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Students and Parents for Privacy v. United States Department of Education

United States District Court, N.D. Illinois, Eastern Division

December 29, 2017

STUDENTS AND PARENTS FOR PRIVACY, a voluntary unincorporated association; C.A., a minor, by and through her parent and guardian, N.A.; A.M., a minor, by and through her parents and guardians S.M. and R.M.; N.G., a minor, by and through her parent and guardian R.G.; A.V., a minor, by and through her parents and guardians T.V. and A.T.V.; and B.W., a minor, a minor, by and through his parents and guardians, D.W. and V.W., Plaintiffs,
v.
UNITED STATES DEPARTMENT OF EDUCATION; JOHN B. KING, JR., in his official capacity as United States Secretary of Education; UNITED STATES DEPARTMENT OF JUSTICE, LORETTA E. LYNCH, in her official capacity as United States Attorney General, and SCHOOL DIRECTORS OF TOWNSHIP HIGH SCHOOL DISTRICT 211, COUNTY OF COOK AND STATE OF ILLINOIS, Defendants. and STUDENTS A, B, AND C, by and through their parents and guardians, Parents A, B, and C; and the ILLINOIS SAFE SCHOOLS ALLIANCE, Intervenors-Defendants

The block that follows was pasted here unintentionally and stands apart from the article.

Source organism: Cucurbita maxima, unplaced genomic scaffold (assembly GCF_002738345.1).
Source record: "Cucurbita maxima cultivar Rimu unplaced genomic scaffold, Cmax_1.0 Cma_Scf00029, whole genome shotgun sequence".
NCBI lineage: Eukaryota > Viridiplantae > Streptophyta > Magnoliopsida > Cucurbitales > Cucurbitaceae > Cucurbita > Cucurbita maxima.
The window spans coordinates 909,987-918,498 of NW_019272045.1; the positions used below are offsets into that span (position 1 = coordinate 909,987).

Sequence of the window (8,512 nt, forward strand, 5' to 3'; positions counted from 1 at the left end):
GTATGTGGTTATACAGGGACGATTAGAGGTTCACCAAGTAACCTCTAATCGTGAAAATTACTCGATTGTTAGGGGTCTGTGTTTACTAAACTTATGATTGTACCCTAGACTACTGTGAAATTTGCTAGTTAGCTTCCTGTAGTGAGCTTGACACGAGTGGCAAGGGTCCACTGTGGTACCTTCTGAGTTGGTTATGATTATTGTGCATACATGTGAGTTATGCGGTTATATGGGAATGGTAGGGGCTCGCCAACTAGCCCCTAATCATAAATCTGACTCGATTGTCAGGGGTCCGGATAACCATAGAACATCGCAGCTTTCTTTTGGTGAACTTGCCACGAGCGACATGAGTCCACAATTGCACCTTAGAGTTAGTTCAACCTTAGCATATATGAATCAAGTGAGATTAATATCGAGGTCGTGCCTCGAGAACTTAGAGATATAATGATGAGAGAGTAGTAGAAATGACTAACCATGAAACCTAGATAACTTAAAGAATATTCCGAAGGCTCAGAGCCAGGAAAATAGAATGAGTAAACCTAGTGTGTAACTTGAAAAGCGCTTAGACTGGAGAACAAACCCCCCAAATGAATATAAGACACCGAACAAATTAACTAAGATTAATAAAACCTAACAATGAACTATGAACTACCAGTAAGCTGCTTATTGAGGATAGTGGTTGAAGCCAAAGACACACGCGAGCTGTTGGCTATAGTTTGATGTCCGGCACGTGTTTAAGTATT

MEMORANDUM OPINION AND ORDER

          Jorge L. Alonso, United States District Judge.

         For the following reasons, Plaintiffs' objections [146] to the Report and Recommendation of the Magistrate Judge [134] are overruled and the Report and Recommendation is adopted.

         Background